In brain, intercellular communication, nutrient and metabolite trafficking, and the delivery of drugs takes place in the extracellular space (ECS). Diffusion, the major transport mechanism mediating these processes, is governed by two structural parameters of the ECS, tortuosity and volume fraction. The tortuosity (?) represents the hindrance imposed on the diffusing molecules by the tissue in comparison with an obstacle-free medium, whereas the volume fraction (a) is the proportion of tissue volume occupied by the ECS. A fundamental question remains unanswered: what hinders molecules traveling through the brain? In healthy brain, ? extracted from the diffusion of small ECS markers is about 1.6 but increases to 1.9 in pathologies where cells swell. It had been thought that ? can be explained by circumnavigation of markers around cells. However, ? derived theoretically or obtained from simulations in media composed of convex cells exhibits an upper limit of about 1.23. Obviously, some other significant factor determines ? in the brain. The central hypothesis of this proposal is that the ECS contains pocket-like microdomains that can significantly slow down the diffusion process, and that these microdomains are formed and regulated by glia. The iontophoresis-based tetramethylammonium (TMA) method and integrative optical imaging (IOI) will quantify diffusion of TMA+ and fluorescent macromolecules, respectively. Rat neocortical slices will be the main preparation but some experiments will examine the cerebellum, hypothalamus or brainstem because of the unique morphological features of these regions. There are three specific aims.
Aim 1. Establish that pocket-like microdomains hinder diffusion in brain ECS. The ECS structure will be altered by background macromolecules that fill the pockets and ? will be measured. Trapping of macromolecules will be characterized by the IOI and electron microscopy will localize the entrapment sites.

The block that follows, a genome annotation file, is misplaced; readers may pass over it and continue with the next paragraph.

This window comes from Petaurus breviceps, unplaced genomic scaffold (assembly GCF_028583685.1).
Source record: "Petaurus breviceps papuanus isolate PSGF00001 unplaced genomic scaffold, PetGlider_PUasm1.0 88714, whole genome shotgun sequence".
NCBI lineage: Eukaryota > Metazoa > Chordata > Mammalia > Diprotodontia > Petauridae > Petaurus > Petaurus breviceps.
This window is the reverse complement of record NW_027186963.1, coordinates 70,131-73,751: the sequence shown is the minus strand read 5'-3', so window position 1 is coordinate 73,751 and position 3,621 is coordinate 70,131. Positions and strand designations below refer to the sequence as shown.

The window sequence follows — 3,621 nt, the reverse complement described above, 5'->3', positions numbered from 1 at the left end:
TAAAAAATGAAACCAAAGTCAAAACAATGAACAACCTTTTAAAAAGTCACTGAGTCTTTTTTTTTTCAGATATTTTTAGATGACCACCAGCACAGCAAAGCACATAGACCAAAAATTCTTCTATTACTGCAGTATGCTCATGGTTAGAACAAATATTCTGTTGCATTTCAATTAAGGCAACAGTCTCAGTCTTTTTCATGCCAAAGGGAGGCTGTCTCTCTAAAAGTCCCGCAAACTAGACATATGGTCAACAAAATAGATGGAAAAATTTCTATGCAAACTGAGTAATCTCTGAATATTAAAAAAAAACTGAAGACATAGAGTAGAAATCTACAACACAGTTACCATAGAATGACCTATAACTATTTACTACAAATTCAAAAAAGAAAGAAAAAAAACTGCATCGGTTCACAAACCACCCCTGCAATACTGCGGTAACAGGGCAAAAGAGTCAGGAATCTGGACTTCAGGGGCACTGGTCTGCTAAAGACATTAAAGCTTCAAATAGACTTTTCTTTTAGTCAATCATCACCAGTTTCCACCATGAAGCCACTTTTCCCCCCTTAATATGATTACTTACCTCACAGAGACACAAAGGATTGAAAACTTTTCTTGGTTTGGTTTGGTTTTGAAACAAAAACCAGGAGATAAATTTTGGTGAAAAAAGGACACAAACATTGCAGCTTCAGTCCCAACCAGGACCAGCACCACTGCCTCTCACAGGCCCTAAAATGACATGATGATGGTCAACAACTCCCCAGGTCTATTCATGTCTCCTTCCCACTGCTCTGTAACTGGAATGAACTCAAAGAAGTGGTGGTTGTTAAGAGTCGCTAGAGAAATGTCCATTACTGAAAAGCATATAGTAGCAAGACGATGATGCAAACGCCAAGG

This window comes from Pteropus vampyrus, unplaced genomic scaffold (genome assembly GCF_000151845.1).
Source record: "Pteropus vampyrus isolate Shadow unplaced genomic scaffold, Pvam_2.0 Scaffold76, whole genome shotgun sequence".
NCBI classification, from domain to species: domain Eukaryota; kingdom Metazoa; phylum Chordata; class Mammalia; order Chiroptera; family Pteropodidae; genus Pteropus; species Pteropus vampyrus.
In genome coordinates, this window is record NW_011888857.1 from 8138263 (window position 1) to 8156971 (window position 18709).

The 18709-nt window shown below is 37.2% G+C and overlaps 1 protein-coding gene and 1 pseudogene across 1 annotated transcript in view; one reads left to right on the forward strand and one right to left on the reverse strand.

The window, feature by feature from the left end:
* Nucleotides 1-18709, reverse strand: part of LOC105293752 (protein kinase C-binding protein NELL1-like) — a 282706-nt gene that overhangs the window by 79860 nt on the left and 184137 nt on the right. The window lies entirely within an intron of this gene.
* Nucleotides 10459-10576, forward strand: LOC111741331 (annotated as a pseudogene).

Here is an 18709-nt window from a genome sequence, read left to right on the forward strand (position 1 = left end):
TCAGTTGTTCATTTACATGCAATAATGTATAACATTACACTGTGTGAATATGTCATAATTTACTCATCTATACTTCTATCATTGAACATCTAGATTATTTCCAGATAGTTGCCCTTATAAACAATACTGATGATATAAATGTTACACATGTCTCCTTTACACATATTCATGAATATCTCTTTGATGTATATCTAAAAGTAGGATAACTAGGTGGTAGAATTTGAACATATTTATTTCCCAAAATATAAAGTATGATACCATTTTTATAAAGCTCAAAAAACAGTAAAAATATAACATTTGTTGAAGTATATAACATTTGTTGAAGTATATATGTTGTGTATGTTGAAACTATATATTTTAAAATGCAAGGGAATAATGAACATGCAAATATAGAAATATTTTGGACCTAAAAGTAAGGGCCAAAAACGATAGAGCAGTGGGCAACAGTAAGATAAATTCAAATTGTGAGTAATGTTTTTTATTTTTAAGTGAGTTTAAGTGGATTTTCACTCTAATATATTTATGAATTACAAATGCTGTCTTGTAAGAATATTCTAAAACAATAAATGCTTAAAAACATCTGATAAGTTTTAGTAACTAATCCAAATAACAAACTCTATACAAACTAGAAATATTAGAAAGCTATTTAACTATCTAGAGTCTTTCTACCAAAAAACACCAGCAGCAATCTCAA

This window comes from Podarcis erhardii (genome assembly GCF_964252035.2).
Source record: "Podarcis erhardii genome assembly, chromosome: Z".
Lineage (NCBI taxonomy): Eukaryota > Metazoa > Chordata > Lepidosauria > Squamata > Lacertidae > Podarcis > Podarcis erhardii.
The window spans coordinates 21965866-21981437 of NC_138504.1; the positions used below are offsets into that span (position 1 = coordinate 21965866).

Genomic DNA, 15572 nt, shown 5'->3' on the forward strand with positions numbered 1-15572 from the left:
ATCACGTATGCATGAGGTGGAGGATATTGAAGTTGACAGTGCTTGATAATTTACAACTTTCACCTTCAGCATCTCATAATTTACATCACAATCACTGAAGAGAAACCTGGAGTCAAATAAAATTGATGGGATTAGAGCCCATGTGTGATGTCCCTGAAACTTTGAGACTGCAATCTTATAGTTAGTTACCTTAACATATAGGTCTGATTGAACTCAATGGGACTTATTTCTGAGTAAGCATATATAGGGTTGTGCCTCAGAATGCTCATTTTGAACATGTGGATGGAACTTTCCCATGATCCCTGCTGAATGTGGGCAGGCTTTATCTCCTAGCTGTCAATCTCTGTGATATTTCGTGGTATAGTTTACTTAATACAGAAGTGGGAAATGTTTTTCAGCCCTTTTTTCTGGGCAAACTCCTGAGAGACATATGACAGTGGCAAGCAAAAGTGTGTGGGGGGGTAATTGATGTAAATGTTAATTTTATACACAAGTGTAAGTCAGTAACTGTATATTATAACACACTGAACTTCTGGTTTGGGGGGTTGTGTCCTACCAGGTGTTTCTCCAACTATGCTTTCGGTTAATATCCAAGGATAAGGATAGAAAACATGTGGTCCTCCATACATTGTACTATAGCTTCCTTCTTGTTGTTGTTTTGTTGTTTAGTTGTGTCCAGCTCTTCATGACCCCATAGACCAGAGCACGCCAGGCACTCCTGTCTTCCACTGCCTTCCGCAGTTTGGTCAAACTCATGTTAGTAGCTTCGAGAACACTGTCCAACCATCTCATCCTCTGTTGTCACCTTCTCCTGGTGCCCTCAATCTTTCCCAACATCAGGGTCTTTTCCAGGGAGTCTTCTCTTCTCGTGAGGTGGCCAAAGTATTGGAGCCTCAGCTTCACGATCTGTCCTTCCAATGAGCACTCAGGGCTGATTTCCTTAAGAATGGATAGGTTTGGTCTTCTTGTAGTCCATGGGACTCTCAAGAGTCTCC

Aim 2. Show that glia form and regulate microdomains. Tortuosity will be measured in the cerebellum where glial wrappings are abundant, in the hypothalamus where withdrawal of glial processes from the supraoptic nucleus will be induced pharmacologically, and in the neocortex where glial toxins will swell glia.
Aim 3. Measure diffusion within a microdomain. Diffusion will be measured within a microdomain model, the giant calyx of Held synapse in the brainstem. Computer simulations of diffusion will complement experimental work on Aims 1 and 3. This proposal is focused on basic research with major implications for transport of substances in the nervous system. It identifies a novel role for glia in regulation of diffusion in the ECS.

National Institute of Health (NIH)
National Institute of Neurological Disorders and Stroke (NINDS)
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Neurotransporters, Receptors, and Calcium Signaling Study Section (NTRC)
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Jacobs, Tom P
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New York University
Schools of Medicine
New York
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